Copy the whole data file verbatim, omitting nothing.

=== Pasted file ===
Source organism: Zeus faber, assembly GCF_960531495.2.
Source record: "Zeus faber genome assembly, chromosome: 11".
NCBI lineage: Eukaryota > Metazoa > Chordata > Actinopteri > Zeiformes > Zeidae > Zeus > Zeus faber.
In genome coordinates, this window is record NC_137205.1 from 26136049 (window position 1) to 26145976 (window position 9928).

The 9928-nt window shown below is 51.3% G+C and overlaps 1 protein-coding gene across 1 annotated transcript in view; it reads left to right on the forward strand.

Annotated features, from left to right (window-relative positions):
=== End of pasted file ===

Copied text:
Source organism: Zeus faber, assembly GCF_960531495.2.
Source record: "Zeus faber genome assembly, chromosome: 11".
NCBI lineage: Eukaryota > Metazoa > Chordata > Actinopteri > Zeiformes > Zeidae > Zeus > Zeus faber.
In genome coordinates, this window is record NC_137205.1 from 26136049 (window position 1) to 26145976 (window position 9928).

The 9928-nt window shown below is 51.3% G+C and overlaps 1 protein-coding gene across 1 annotated transcript in view; it reads left to right on the forward strand.

Annotated features, from left to right (window-relative positions):